International
GREENPEACE/MARCELO OTERO

Mexico - 'Cocaine of the sea' threatens critically endangered vaquita

The vaquita marina is found only in Mexico. It is the most critically endangered sea mammal on the planet, its survival threatened by a deadly clash of interests between fishing and conservation. Scientists estimate there may be fewer than a dozen left in the wild.

Jacques Cousteau, the marine explorer, called the Sea of Cortéz, also known as the Gulf of California, "the world's aquarium".

One of its treasures is a silvery-coloured porpoise with wide, panda eyes. But the vaquita's days may be numbered because of illegal fishing for another protected species: totoaba.

Totoaba, a fish that can grow as large as a vaquita, was a food source before it was placed on Mexico's endangered list.

"We used to catch it in the 60s and 70s," remembers Ramón Franco Díaz, president of a fishing federation in the coastal town of San Felipe, on the peninsula of Baja California. "Then the Chinese came with their suitcases full of dollars, and bought our consciences."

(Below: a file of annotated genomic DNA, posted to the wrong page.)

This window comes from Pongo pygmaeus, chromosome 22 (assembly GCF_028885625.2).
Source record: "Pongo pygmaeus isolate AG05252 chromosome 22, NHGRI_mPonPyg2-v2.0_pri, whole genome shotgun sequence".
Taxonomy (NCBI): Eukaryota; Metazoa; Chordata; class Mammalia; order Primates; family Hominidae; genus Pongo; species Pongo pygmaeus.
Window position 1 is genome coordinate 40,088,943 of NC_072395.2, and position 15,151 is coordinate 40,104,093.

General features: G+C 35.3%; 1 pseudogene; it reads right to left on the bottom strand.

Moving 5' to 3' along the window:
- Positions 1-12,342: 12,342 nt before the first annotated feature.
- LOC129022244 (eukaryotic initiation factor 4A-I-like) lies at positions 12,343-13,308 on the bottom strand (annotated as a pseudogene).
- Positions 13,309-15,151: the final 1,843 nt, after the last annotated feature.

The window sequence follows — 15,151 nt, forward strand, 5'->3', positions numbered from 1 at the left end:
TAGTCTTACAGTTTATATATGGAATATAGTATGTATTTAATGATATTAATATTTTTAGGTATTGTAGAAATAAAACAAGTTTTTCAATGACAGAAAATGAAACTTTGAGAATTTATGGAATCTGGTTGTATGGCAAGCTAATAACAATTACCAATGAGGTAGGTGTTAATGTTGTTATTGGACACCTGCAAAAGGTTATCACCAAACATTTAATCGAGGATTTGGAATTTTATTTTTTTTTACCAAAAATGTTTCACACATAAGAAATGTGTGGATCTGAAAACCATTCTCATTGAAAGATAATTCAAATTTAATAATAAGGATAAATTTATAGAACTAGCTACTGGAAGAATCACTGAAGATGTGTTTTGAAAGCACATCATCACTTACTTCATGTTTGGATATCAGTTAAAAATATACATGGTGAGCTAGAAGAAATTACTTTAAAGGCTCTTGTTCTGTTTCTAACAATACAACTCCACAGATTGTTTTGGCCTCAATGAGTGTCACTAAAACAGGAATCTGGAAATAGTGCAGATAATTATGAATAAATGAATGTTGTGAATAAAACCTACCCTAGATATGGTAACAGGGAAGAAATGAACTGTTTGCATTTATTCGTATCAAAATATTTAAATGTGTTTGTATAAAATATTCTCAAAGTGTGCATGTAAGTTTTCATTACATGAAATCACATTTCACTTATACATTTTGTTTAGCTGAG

They arrived wanting the totoaba's swim bladder, an organ that helps the fish stay buoyant. In China it is highly prized for its perceived - though unproven - medicinal properties.

According to the Earth League International NGO, 10-year-old dried swim bladders can sell for $85,000 (£60,000) a kilo in China. The fishermen of San Felipe make only a tiny fraction but in a poor community, business has boomed for the "cocaine of the sea".

"The illegal fishermen - the criminal elements - are so strong that in the plain light of day you see them with their illegal nets and totoaba," says Mr Franco Díaz.

Every afternoon during the season, a stream of pick-up trucks towing fishing boats reverses down the concrete slipway of the town's public beach and into the sea. These craft are mostly unlicensed, and their crew use nets that can kill the vaquita.

"Gillnets might be hundreds of metres long and 10 metres high," says Valeria Towns, who works with a Mexican NGO, Museo de la Ballena. "They become a wall under water."

To protect the vaquita, all gillnets are banned in the upper Gulf. However, they are widely used, even by fishermen with permits for halibut or prawns. Mesh size varies with the catch, and the most perilous to the vaquita are gillnets with large mesh used for totoaba.

"It's not easy for marine mammals to free themselves from those - the vaquita get caught," says Ms Towns.

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